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« Reply #4328 on: February 02, 2013, 08:55:48 AM »
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I appreciate what you say, BC, but it's not about what I'm questioning, which is why those simple, old-factory interior shoots have to be expensive beyond the model and photographer fees. I don't think Lindbergh only shoots actresses and as far as I know, neither Vogue nor Harper's pays anybody much for taking part, but see it as their helping the models/snappers get exposure for commercial work as spin-off from the editorial. And it's editorial work that I think of when I think of Lindbergh's factory shoots. Long ago, but what I got from fashion editorial during the 70s wasn't worth the shooting, but I didn't know that at the time.

Anyway, I guess it's all academic because nothing's going to change by intent, only by happenstance.

Cheers -

Rob C
« Last Edit: February 02, 2013, 08:58:37 AM by Rob C » Logged

ACH DIGITAL
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« Reply #4329 on: February 02, 2013, 02:22:57 PM »
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Well, since it seems to be retro-Friday.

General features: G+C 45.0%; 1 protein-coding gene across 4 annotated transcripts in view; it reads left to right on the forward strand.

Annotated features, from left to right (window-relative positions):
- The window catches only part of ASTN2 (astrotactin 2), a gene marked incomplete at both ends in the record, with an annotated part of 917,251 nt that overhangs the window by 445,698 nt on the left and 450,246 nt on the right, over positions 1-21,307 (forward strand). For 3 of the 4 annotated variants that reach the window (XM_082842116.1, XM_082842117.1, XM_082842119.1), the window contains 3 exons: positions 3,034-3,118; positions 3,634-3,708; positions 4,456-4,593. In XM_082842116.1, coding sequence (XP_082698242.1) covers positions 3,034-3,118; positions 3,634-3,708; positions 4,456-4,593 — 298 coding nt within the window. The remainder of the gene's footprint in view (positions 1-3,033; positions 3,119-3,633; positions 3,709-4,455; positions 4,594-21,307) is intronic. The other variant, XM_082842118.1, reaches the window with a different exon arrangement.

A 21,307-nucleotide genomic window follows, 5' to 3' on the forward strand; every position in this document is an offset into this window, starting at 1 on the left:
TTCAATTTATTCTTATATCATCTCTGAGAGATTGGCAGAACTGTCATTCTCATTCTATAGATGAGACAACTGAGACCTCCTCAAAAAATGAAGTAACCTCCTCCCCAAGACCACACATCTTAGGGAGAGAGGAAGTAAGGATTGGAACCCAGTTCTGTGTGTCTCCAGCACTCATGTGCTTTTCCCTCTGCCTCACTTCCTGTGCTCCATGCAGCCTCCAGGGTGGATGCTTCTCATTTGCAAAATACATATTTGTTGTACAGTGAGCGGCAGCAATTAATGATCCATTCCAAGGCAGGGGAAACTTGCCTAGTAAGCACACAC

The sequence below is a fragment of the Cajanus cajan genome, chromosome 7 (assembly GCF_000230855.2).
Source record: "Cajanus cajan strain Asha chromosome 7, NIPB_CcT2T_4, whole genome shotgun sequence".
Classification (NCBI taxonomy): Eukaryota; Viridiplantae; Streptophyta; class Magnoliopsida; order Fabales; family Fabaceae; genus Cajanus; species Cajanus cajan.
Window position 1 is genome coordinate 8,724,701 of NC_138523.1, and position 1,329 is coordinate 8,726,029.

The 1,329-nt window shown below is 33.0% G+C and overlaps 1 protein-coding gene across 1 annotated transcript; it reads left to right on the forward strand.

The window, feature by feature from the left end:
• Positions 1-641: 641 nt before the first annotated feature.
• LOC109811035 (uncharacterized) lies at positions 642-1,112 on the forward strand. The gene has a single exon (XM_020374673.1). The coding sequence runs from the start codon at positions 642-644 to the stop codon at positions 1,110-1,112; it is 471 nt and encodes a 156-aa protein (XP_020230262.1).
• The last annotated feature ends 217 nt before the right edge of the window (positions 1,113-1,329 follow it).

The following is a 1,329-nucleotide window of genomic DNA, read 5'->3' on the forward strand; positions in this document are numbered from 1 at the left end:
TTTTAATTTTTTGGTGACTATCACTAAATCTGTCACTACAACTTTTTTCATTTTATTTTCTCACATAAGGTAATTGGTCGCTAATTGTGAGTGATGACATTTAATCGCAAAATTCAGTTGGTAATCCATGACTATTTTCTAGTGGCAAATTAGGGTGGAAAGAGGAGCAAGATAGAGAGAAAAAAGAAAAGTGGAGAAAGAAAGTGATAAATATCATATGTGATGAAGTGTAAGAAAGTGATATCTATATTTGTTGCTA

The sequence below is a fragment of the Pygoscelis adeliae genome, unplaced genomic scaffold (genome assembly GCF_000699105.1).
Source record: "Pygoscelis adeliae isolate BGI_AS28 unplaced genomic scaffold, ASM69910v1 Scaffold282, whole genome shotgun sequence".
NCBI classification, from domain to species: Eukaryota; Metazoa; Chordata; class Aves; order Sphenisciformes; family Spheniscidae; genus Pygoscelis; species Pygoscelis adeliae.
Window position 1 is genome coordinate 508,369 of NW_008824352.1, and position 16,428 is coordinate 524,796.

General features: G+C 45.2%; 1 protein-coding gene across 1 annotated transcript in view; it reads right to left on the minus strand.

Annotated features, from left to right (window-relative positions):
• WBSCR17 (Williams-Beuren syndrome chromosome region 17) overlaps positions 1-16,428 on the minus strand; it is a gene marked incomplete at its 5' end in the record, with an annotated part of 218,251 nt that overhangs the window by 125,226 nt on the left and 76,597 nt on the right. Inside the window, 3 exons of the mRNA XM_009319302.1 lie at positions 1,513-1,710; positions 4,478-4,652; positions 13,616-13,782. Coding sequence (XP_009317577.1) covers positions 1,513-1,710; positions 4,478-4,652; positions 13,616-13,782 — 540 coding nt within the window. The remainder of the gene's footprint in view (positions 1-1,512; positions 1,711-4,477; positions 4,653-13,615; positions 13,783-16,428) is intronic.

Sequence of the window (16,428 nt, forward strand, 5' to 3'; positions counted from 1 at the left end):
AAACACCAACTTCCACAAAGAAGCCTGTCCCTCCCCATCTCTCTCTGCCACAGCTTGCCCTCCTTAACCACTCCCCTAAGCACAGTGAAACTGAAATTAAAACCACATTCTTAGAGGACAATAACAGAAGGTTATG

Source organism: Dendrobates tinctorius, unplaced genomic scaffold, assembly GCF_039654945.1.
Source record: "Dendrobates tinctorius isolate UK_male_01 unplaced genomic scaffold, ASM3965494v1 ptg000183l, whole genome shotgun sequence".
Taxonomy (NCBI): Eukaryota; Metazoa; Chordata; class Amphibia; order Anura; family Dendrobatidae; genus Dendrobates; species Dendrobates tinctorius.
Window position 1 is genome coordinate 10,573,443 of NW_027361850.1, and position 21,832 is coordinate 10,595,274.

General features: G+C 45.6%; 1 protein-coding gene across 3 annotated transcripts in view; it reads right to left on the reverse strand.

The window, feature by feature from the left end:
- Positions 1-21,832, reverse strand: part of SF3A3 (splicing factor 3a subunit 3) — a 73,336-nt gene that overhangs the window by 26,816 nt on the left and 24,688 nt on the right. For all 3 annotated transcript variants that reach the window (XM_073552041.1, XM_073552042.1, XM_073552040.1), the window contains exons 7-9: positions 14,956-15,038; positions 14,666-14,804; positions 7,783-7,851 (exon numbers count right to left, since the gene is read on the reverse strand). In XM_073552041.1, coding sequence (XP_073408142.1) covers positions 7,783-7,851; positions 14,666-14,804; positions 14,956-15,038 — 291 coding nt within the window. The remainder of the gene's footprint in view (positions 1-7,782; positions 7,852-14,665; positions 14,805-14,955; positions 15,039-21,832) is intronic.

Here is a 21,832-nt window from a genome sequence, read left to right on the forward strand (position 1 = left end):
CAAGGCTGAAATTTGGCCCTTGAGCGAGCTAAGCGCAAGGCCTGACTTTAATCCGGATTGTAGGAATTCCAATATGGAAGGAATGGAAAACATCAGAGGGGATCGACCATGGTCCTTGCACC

Fuji X-E1 (please don't shoot me Smiley )

Martin love your shot and post.
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Antonio Chagin
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« Reply #4330 on: February 02, 2013, 05:12:01 PM »
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Best reason I have seen to buy a Fuji! Wonderful photograph! Probably had something to do with more than just the camera Smiley

Well, since it seems to be retro-Friday.



Fuji X-E1 (please don't shoot me Smiley )
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Ian L. Sitren
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« Reply #4331 on: February 02, 2013, 05:12:40 PM »
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I truly love this! Beautiful photograph!

I'll join in on the theme Smiley